Not Monopoly Money:
Researchers (from left) Lisa Szykman, Lisa Anderson and Julie Agnew, whose respective specialties are marketing, economics and finance, have put together several pieces of the "annuity puzzle," showing that skewing a presentation can influence investors.
Conservative Investor with a high-risk portfolio? You're a piece of the 'annuity puzzle.'| May 1, 2008
Ah, fixed lifetime annuities. They're the sure thing: A check every month until you die. No matter what the market is doing - bull, bear or pig in a tutu - you're going to get paid.
But investors face a myriad of other choices: including higher-risk investment vehicles that offer the possibility of higher payoffs. Because of their steady nature and their guarantee of payments until death, economists have expected that more people planning for retirement would choose annuities over higher-risk options. After all, in many cases, it's the rational choice.
That theoretical assumption of rational behavior by investors has long been demonstrated not to apply to real, live people when they make financial decisions for their retirement or other long-term goals. The question left on the minds of economists and finance experts is, "Why?" They've even given the phenomenon a name. They call it the "annuity puzzle." If perfectly normal people aren't basing their financial decisions on perfectly logical financial rationale, then what is influencing their behavior?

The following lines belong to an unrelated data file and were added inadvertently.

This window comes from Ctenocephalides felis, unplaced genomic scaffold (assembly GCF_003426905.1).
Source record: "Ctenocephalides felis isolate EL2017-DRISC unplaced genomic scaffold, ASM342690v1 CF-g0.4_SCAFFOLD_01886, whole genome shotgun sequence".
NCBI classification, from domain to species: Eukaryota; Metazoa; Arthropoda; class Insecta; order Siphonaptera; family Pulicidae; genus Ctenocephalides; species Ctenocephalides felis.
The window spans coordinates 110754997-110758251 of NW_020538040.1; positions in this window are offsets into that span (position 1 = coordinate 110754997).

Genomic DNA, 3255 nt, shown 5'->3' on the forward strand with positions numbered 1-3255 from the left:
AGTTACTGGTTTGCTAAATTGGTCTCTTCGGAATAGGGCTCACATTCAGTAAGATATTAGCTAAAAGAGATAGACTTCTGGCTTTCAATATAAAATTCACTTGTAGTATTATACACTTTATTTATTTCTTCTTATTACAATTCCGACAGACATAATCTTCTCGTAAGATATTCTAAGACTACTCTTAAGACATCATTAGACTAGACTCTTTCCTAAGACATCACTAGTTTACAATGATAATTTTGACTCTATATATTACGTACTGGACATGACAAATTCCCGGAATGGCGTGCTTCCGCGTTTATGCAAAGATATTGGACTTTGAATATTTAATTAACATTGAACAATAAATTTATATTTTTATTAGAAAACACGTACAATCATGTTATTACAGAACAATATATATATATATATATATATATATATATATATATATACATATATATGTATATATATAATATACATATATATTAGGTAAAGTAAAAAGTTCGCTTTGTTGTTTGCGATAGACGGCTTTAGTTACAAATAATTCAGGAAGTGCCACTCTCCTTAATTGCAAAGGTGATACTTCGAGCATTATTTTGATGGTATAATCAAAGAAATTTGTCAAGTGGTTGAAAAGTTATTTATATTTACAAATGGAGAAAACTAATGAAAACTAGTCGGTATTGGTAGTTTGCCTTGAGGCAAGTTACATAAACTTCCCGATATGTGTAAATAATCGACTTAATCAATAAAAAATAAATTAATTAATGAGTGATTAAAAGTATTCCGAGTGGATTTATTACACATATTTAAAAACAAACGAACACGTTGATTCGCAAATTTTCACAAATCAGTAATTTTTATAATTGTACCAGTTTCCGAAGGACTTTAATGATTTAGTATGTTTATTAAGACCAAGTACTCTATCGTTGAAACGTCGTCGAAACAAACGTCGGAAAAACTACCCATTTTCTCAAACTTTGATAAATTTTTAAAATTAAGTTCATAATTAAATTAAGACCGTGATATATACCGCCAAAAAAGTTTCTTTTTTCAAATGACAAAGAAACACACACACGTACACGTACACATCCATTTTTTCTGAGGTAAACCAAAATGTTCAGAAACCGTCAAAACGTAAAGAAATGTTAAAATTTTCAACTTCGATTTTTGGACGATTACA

Researchers at the Mason School of Business and the faculty of Arts and Sciences at the College of William and Mary found that a few tweaks in a PowerPoint presentation can make all the difference in the choices a person makes when it's time to invest.
Applying the rational
Faculty members Julie Agnew, Lisa Anderson and Lisa Szykman and former faculty member Jeff Gerlach collaborated over the last two years to put together at least some of the pieces of the annuity puzzle. Funded by a $250,000 Financial Investor Education Foundation grant and staffed by a group of dedicated William and Mary students, they designed an experiment to determine who chooses annuities and why.